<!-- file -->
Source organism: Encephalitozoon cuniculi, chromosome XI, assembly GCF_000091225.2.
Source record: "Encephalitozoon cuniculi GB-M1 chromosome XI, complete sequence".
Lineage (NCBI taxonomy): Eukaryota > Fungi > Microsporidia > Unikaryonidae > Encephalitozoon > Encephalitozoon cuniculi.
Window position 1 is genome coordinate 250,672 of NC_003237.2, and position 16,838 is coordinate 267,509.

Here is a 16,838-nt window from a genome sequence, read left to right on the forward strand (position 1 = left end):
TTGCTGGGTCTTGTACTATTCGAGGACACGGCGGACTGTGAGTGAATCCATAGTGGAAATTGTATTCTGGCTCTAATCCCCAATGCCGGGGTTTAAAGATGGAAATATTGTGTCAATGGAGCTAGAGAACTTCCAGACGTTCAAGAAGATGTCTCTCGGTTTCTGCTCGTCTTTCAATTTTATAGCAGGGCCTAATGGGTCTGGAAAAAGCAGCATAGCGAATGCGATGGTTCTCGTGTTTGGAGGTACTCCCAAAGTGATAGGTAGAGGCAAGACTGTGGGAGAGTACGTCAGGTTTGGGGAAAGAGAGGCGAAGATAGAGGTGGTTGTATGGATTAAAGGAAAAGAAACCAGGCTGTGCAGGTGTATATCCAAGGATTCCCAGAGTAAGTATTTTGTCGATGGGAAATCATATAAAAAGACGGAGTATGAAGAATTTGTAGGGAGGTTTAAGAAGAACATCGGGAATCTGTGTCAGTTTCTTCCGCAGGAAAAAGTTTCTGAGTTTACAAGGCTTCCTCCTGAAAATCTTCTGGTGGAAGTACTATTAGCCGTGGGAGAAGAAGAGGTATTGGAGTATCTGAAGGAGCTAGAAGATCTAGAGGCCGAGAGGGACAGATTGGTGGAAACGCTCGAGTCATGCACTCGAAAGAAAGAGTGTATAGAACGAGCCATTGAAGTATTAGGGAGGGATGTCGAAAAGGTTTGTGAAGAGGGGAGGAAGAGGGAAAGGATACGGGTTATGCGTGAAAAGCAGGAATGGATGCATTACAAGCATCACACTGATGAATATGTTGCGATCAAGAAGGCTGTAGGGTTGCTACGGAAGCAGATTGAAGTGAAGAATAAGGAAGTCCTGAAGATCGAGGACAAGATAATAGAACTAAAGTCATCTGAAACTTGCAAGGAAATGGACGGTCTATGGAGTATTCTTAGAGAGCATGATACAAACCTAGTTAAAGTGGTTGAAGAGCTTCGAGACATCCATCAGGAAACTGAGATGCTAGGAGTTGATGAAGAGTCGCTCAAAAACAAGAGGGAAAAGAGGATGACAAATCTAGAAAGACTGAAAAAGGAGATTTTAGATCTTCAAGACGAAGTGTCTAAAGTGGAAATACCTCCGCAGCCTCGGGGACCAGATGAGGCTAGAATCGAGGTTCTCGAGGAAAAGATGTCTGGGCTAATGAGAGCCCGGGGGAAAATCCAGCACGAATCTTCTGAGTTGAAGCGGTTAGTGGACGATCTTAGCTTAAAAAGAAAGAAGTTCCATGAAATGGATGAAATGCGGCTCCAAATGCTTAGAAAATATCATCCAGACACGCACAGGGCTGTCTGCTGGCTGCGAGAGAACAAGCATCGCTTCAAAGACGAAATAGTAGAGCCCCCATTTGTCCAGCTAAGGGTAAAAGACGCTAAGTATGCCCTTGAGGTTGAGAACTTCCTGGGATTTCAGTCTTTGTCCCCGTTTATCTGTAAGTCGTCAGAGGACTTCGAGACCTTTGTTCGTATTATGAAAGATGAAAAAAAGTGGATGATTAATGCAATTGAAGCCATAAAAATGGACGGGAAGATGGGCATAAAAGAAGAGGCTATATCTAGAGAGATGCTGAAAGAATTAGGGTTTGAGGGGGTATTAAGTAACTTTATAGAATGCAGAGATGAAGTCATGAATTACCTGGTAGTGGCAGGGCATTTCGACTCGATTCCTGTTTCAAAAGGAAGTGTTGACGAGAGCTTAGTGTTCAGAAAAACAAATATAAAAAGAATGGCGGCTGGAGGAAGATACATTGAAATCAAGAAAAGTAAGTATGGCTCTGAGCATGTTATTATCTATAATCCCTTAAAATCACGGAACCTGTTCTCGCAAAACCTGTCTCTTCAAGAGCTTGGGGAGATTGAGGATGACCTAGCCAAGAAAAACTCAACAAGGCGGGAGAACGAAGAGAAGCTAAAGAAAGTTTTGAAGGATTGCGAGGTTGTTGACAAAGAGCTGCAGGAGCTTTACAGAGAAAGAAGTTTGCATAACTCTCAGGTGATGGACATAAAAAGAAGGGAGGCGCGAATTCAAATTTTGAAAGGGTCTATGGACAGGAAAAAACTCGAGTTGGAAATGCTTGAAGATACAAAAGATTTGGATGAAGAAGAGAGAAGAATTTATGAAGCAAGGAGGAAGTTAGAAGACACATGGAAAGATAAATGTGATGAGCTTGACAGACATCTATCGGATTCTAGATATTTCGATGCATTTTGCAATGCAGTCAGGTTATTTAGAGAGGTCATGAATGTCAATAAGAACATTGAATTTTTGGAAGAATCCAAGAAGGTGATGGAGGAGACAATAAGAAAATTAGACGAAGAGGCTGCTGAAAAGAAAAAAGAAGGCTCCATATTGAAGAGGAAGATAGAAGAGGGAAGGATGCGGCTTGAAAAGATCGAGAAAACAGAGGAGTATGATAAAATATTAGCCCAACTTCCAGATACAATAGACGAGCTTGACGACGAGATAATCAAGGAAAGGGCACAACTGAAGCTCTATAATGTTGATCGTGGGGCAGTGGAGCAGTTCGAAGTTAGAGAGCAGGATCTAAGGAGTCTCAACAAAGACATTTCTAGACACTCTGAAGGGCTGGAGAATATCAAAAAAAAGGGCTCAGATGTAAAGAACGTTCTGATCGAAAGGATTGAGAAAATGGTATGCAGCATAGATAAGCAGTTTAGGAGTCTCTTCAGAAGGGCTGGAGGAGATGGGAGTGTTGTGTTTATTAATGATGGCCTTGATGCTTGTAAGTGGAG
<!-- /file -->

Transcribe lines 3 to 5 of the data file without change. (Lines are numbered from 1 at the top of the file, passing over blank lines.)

Lineage (NCBI taxonomy): Eukaryota > Fungi > Microsporidia > Unikaryonidae > Encephalitozoon > Encephalitozoon cuniculi.
Window position 1 is genome coordinate 250,672 of NC_003237.2, and position 16,838 is coordinate 267,509.

Here is a 16,838-nt window from a genome sequence, read left to right on the forward strand (position 1 = left end):